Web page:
Both companies, which collectively operate more than a dozen facilities in the U.S. Southeast, continue to seek the kinds of U.S. taxpayer subsidies that have fueled their growth overseas. Both the EU and the United Kingdom have spent billions in public money to convert scores of coal-burning energy plants to burn wood pellets instead.
Industry claims climate benefits
Representatives with the U.S. Industrial Pellet Association did not respond to requests for comment. But its website is filled with content that describes “a growing body of scientific literature [that] confirms the US biomass industry is achieving carbon-neutrality, a key requirement for reducing emissions and mitigating climate change.”
The association argues that the cut forests regrow over time, sequestering the emitted carbon. This is why the industry argues — and many government policies agree — that burning wood pellets is carbon neutral and thus a better climate-mitigating choice than burning coal.
But an oft-cited 2018 study from the Massachusetts Institute of Technology found that carbon neutrality after clear-cutting takes 44-104 years, assuming the forest is allowed to regrow and is not cut again in the meantime. Meaning, once cut, these regrowing forests should be left alone until the 2120s. This goes against the United Nations assertion that we must reach global carbon neutrality within about 25 years to stave off the worst impacts of climate change.
In addition, Enviva and Drax contribute to the clear-cutting of hundreds of acres per month of native forests across the Southeast to produce roughly 10 million metric tons of wood pellets annually for export overseas to the U.K., EU and Asia.
“Assuming biofuels are carbon neutral may worsen irreversible impacts of climate change before benefits accrue,” MIT researcher John Sterman wrote as part of the 2018 study.
In the new study, UNC researcher Arunachalam says his team does not address the issue of carbon neutrality but says, “Making and burning wood pellets is certainly not health neutral.”
A new tool for air quality advocates
In the new study, researchers inventory the states with the highest concentrations of toxic pollutants in the air due to wood pellet production and burning. Those U.S. states are in the Southeast: Mississippi, Georgia, North Carolina, Alabama, Louisiana and Virginia — where Enviva and Drax plants are located.
In 2021, Mississippi fined a Drax-owned plant in the state $2.5 million for violating hazardous emissions limits. North Carolina also cited one of its Enviva plants at least five times for air pollution violations, though the fines were minimal.
Patrick Anderson, a staff attorney with the Southern Environmental Law Center in Atlanta in its clean air program, calls the study a new, credible and comprehensive tool in SELC’s mission to oppose the expansion of wood pellet making and burning in the United States.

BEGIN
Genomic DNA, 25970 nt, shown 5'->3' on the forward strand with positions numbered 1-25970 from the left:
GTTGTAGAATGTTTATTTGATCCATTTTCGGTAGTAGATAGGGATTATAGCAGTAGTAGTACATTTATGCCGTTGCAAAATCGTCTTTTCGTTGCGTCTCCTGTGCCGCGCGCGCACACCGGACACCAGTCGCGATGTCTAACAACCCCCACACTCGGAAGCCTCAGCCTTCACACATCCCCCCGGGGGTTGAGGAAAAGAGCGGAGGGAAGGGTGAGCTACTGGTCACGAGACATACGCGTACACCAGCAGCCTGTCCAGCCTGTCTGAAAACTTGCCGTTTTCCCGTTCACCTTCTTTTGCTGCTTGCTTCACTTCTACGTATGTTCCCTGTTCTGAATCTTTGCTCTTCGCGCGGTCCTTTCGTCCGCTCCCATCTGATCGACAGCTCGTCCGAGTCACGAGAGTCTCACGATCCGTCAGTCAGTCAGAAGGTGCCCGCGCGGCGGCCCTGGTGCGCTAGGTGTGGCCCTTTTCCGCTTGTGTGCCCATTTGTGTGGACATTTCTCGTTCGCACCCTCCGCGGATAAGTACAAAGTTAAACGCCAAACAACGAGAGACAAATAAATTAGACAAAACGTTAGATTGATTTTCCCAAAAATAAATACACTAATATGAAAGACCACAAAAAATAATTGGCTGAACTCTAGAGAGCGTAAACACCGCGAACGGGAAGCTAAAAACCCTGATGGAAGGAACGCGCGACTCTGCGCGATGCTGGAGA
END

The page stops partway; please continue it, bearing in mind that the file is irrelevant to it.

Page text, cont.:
“I spend a lot of time with this kind of data,” Anderson tells Mongabay. “If you used the EPA National Emissions Inventory and you wanted to know how much pollution all the wood power plants in the country emitted, you just couldn’t do it. You could get close, but the data set would be incomplete and very limited with plenty of blind spots.”
Anderson says he wasn’t surprised by the study’s bleak findings, but it will be a useful and rigorous “tool” in arguing against incentivizing the expansion of the biomass industry in the U.S.
In 2023, U.S. wood pellet exports were up 6% through September over 2022’s record shipments, according to the U.S. Department of Agriculture. Despite known environmental drawbacks, demand for wood pellets remains high across the EU, U.K., as well as Japan and South Korea.
Whether Enviva, the world’s largest maker of wood pellets, can continue to meet that demand remains in question. The company lost hundreds of millions of dollars last year due to machinery failures at many of its plants, high maintenance costs and rising wood costs. Management warned investors in November that it may not be able “to continue as a going concern.”
Anderson says if Enviva fails, the new study could become useful for the SELC or other forest advocates in arguing against any new pellet manufacturer receiving federal, state or local subsidies to take over and repair Enviva’s plants to produce the tons of pellets Enviva has been making for years..
Banner image: A wide range of hazardous air pollutants are emitted from burning wood pellets for energy, including particulate matter and dioxins, that are harmful to human health. Image by Oregon Department of Forestry via Flickr (CC BY 2.0).
Justin Catanoso, a regular contributor, is a professor of journalism at Wake Forest University in North Carolina.
Tran, Huy; Juno, Edie; Arunachalam, Sarav (2023) Emissions of wood pelletization and bioenergy use in the United States. Renewable Energy. https://doi.org/10.1016/j.renene.2023.119536
Sterman, John, et al (2018) Does replacing coal with wood lower CO2 emissions? Dynamic lifecycle analysis of wood bioenergy. Environmental Research Letters. 13 015007 DOI 10.1088/1748-9326/aaa512